A gentleman troubleshooting what could be wrong with his hearing aid while sitting at his desk.

You go out of your way to be certain your hearing aids are well taken care of. Cleaning them every day, you make sure they’re safe and snug on their charger when you go to sleep.

Suddenly and distressingly, your hearing aids are no longer working the way they once did. Fortunately, there are a few steps you can take to troubleshoot the problem. Just remember: your number one job is to refrain from damaging your hearing aid additionally (or you may need to replace them).

Troubleshooting your hearing aid

Of course, when you first got your sweet new hearing aids, you made a point of putting the owner’s manual in a safe spot. Hopefully, you did so that you can consult with your owner’s manual to do maintenance and troubleshooting. Following your owner’s manual is important because every model of hearing aid is different.

On most models there are some other things you can check, here are a few:

  • Wax buildup: Do a visual inspection of your hearing aid to make sure that there’s no wax buildup interfering with standard operation. Wax can build up quickly even if you clean your hearing aids regularly so make sure you double check.
  • Look for visible damage: Does your hearing aid have any obvious loose components or cracks in its shell? Cracks, obviously, could suggest more extensive damage (or let in moisture).
  • Keep your microphone clear: Check your hearing aid to find out if anything is obstructing the microphone. Your hearing aid may feedback or simply fail to work if the microphone is blocked.
  • Check your battery: You’ll still want to check the battery power even if you had your hearing aids charging at night. If your hearing aid has replaceable batteries, it may not be a bad plan to check if those batteries are inserted properly or if a new one fixes the problem.

Again, check with your owner’s manual on how you might approach each of these issues. In some cases, you may be able to perform maintenance yourself.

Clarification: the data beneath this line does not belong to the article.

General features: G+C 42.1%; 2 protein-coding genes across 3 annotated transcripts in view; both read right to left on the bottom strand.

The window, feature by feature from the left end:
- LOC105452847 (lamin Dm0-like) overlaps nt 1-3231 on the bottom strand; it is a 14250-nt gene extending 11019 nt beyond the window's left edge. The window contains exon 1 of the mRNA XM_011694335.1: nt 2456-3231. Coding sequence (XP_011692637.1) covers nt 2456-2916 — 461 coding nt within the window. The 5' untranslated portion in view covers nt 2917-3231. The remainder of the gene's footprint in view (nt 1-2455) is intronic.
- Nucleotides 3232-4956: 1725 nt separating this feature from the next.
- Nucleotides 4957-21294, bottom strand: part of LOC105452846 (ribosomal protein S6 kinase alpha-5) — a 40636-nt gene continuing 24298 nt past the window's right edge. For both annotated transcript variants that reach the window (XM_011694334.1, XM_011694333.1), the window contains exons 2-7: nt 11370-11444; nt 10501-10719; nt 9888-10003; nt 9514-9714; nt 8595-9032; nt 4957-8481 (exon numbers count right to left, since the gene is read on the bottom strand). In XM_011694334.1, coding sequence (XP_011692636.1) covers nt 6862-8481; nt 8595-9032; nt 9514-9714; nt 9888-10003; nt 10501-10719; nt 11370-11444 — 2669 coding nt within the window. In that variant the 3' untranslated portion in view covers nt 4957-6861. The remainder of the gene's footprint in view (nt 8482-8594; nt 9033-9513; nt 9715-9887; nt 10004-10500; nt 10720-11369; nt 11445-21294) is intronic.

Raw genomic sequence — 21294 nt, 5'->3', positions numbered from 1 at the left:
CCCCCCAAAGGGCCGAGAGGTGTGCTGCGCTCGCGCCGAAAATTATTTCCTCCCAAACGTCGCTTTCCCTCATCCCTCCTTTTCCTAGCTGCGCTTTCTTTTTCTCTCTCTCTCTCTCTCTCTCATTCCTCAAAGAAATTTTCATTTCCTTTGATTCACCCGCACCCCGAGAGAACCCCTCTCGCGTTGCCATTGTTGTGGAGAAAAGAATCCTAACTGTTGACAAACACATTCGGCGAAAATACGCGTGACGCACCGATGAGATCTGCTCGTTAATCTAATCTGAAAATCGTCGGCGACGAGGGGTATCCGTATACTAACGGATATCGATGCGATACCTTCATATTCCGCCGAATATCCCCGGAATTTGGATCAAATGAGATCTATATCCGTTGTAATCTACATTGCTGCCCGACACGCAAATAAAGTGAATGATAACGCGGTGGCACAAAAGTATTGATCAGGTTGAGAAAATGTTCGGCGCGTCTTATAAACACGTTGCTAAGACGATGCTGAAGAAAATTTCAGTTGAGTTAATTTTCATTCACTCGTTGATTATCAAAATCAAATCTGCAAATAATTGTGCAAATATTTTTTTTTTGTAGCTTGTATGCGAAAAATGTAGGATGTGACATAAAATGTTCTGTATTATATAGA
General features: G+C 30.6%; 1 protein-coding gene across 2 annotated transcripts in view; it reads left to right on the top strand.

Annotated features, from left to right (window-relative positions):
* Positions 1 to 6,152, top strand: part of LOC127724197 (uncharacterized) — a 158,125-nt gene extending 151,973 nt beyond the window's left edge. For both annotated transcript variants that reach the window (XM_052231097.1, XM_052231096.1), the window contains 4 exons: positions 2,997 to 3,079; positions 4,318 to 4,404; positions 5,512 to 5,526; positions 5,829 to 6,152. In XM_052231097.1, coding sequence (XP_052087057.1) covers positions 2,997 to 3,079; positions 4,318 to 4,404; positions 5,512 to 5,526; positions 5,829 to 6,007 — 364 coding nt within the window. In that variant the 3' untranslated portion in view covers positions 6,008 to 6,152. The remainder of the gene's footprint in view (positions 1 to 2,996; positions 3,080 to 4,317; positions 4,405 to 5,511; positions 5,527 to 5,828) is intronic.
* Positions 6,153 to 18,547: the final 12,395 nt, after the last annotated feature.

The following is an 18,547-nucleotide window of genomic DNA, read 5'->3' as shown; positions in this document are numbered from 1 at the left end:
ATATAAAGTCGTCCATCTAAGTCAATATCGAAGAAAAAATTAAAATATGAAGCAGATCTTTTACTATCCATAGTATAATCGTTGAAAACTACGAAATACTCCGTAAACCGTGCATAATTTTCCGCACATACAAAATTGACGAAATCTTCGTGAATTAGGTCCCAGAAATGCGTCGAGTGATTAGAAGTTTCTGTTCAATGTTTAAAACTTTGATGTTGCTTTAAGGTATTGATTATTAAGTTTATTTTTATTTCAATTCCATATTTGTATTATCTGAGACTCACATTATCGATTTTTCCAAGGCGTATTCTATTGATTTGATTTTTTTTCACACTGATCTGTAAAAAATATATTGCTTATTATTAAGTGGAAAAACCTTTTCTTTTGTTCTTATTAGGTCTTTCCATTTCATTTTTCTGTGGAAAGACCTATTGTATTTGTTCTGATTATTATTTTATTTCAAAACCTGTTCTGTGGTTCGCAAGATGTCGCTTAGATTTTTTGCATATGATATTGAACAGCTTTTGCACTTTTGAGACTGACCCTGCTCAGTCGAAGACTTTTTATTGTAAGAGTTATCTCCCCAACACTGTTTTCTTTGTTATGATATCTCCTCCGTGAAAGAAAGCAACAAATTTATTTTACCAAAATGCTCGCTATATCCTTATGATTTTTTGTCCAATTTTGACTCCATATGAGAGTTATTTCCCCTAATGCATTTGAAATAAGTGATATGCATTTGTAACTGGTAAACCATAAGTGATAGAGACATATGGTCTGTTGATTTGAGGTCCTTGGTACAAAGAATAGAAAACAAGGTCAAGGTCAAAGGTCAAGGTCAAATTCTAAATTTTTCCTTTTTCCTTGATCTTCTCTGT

When does my hearing aid need repair?

If your hearing aid continues to malfunction after you have performed basic upkeep and troubleshooting, it’s likely that your hearing aid will need to be professionally repaired. You need your hearing aids for almost every aspect of your life so this may not sound really appealing.

It’s definitely worth noting that “repair” doesn’t necessarily mean “mail your hearing aids in for service and wait several weeks”. Sometimes, we can fix it in office and you can take it with you when you leave.

Or, depending on the degree of the damage, you could have your hearing aids back in a few hours.

But rapid repair won’t be possible in every case. A backup set of hearing aids might be necessary in these situations. Perhaps you have an old pair that will do temporarily in a pinch. We might even be able to let you borrow a pair while you are waiting.

Don’t wait to get help with your hearing aids

It’s crucial to get your hearing aid assessed and repaired if you begin to notice the audio quality is beginning to falter.

You’ll want to try to avoid any downtime. Your mental health and your general health can be affected by untreated hearing loss. And it becomes all too easy to leave your hearing aids laying in a drawer somewhere while your hearing continues to diminish.

The optimum way to keep your hearing working properly is to keep those hearing aids working. Keeping them charged, clean, and when necessary, professionally repaired is the best way to do that.

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